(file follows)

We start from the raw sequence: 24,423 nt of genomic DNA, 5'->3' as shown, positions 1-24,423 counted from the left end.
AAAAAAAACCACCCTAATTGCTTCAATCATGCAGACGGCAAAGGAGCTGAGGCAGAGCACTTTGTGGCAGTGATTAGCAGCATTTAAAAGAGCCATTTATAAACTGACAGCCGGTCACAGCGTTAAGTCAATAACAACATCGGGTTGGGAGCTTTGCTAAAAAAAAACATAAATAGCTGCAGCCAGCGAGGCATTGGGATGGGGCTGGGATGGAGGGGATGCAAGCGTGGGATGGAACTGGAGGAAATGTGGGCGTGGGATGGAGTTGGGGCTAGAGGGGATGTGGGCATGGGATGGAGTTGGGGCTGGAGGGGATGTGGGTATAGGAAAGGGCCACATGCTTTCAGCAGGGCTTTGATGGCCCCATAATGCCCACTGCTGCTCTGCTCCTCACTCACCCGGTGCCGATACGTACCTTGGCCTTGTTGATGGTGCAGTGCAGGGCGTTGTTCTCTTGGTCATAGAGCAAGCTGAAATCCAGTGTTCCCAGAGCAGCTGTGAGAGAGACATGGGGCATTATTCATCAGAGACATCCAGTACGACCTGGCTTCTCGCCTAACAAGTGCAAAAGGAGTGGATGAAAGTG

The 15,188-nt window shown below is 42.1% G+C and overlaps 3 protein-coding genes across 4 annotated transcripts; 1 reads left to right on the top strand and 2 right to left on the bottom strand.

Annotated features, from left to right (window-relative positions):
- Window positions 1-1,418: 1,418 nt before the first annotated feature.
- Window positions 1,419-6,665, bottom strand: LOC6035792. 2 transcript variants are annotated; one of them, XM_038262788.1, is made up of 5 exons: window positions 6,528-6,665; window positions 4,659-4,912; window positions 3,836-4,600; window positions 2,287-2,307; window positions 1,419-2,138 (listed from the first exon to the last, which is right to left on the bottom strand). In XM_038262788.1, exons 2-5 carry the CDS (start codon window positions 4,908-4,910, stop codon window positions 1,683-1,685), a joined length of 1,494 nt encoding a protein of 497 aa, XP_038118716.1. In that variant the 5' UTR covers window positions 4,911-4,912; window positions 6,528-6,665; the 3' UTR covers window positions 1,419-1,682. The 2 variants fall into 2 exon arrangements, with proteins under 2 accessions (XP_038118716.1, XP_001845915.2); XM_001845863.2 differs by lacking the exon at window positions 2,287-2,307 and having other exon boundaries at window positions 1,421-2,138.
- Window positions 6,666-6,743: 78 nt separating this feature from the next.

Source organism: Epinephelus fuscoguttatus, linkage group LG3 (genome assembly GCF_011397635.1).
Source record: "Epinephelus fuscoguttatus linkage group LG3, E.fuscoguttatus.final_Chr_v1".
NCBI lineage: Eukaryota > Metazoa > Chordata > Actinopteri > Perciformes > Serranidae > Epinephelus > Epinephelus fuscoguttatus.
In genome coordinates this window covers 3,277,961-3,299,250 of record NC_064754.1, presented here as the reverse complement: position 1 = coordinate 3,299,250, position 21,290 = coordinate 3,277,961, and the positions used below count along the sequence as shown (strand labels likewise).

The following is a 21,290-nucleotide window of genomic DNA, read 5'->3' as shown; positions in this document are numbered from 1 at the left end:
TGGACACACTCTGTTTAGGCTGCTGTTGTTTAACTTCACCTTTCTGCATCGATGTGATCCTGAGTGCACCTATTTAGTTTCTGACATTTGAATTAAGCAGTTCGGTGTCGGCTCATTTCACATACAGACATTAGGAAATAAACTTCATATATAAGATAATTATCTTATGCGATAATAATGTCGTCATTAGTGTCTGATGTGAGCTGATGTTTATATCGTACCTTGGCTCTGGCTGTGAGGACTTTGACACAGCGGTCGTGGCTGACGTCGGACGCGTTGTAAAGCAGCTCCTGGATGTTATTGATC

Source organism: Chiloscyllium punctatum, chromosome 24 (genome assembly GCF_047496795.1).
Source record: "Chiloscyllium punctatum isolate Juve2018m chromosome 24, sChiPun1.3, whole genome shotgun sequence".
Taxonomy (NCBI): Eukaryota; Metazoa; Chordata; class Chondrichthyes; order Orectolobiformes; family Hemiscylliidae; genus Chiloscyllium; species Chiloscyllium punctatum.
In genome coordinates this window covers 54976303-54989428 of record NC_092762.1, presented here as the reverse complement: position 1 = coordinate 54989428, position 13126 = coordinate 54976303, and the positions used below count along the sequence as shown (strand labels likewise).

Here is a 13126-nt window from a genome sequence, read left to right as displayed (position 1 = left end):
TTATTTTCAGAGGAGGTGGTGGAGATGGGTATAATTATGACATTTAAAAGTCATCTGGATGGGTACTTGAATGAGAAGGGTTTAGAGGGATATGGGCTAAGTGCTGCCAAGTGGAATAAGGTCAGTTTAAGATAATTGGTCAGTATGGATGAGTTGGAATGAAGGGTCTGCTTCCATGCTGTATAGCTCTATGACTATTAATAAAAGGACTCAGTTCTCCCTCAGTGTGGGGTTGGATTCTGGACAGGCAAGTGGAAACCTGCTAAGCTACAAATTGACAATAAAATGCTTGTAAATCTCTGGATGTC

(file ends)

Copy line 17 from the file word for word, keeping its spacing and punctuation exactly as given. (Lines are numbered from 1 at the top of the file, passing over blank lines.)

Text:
In genome coordinates this window covers 54976303-54989428 of record NC_092762.1, presented here as the reverse complement: position 1 = coordinate 54989428, position 13126 = coordinate 54976303, and the positions used below count along the sequence as shown (strand labels likewise).